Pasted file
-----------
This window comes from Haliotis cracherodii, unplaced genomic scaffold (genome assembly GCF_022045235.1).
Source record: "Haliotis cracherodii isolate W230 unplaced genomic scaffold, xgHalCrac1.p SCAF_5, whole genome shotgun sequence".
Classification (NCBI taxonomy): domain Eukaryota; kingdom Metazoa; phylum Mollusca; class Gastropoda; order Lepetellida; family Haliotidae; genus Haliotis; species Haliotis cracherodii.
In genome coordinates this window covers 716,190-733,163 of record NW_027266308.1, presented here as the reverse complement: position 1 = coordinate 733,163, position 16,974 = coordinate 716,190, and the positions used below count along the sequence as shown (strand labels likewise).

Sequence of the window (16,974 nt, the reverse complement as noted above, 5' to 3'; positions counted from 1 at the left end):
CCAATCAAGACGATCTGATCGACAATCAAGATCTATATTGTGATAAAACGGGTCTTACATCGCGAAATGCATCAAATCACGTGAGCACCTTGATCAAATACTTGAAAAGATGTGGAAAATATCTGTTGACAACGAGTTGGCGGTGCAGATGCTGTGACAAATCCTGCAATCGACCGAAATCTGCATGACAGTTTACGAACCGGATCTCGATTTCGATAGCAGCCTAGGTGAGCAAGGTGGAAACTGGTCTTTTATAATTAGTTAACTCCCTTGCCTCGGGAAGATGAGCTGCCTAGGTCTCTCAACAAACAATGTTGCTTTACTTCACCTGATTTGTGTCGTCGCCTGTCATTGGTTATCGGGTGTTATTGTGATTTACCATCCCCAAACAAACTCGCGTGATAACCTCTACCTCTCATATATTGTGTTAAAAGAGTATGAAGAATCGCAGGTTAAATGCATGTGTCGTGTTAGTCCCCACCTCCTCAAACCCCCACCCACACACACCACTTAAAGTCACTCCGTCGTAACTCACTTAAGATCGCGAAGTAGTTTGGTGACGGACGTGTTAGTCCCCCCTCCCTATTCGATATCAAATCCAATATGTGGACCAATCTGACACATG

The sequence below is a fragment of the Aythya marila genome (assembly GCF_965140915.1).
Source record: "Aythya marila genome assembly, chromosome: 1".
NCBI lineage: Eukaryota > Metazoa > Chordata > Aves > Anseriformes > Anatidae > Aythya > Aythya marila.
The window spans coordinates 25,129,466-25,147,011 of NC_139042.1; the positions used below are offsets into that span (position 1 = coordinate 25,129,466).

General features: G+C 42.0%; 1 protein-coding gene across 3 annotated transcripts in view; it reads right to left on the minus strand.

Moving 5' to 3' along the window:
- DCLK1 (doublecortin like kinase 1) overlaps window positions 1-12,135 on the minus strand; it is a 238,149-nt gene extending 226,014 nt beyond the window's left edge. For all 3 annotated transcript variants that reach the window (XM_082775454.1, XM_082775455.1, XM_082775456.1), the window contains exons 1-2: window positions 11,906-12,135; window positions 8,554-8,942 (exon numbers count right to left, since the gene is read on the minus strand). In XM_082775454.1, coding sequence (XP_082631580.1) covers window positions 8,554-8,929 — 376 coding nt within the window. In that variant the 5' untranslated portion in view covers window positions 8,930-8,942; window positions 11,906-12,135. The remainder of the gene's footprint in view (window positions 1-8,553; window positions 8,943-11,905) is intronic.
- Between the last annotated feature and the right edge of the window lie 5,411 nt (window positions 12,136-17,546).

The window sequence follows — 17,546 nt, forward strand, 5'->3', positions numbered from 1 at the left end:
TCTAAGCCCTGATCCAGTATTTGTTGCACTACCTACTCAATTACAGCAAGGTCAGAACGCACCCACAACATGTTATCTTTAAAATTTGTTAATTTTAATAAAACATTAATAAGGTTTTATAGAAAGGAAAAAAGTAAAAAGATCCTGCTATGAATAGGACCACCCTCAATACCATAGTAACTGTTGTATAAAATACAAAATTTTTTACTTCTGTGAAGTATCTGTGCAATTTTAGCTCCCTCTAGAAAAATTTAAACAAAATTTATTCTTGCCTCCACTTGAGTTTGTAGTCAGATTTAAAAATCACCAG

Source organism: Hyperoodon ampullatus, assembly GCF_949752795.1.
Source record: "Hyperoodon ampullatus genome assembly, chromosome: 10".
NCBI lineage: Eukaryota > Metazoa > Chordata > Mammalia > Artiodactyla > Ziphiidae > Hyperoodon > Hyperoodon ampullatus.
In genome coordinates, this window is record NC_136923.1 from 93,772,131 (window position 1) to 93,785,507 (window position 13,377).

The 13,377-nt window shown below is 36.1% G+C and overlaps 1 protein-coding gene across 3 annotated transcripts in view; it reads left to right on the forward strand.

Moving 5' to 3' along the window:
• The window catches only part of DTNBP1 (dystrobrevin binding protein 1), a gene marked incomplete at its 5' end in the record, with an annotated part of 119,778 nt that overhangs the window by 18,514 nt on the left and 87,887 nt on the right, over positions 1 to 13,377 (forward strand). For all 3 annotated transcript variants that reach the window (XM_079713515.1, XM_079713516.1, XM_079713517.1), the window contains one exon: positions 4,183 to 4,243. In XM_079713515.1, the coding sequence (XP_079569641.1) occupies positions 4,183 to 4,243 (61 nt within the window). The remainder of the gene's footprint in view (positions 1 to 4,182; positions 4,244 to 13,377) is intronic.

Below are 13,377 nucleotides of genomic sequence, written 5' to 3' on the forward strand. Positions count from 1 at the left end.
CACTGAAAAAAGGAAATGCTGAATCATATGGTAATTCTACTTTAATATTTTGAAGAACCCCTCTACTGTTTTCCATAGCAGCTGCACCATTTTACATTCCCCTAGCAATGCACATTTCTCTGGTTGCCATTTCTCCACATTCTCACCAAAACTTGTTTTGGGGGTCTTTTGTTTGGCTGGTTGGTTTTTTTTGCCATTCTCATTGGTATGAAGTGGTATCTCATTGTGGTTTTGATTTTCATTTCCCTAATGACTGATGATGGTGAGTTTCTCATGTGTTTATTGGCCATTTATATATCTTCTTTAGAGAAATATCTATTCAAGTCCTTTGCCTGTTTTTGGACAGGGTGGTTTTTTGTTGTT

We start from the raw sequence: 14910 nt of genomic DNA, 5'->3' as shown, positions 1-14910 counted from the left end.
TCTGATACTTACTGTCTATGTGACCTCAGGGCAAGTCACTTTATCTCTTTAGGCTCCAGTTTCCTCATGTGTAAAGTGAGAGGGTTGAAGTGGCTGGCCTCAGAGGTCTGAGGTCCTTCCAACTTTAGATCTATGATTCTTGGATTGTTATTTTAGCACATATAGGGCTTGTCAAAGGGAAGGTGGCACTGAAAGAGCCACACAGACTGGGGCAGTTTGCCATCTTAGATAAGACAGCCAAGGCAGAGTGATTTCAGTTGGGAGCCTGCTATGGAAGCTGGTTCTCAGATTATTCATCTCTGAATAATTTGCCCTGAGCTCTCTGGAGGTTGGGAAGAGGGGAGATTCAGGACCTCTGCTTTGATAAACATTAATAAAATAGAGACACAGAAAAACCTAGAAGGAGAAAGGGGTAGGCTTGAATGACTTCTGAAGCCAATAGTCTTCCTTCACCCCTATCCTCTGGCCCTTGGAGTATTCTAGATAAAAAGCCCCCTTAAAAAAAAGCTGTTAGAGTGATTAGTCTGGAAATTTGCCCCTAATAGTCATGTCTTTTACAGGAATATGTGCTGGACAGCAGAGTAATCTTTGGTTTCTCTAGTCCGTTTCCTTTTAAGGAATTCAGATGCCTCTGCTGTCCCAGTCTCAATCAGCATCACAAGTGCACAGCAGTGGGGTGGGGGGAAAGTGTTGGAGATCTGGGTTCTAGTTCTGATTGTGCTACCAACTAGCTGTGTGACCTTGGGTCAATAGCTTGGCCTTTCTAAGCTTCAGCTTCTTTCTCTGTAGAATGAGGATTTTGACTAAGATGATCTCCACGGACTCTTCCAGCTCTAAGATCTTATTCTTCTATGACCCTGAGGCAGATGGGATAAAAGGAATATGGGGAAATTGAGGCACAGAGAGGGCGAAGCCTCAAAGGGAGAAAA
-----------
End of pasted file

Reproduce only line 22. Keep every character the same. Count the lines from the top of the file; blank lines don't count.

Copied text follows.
Moving 5' to 3' along the window: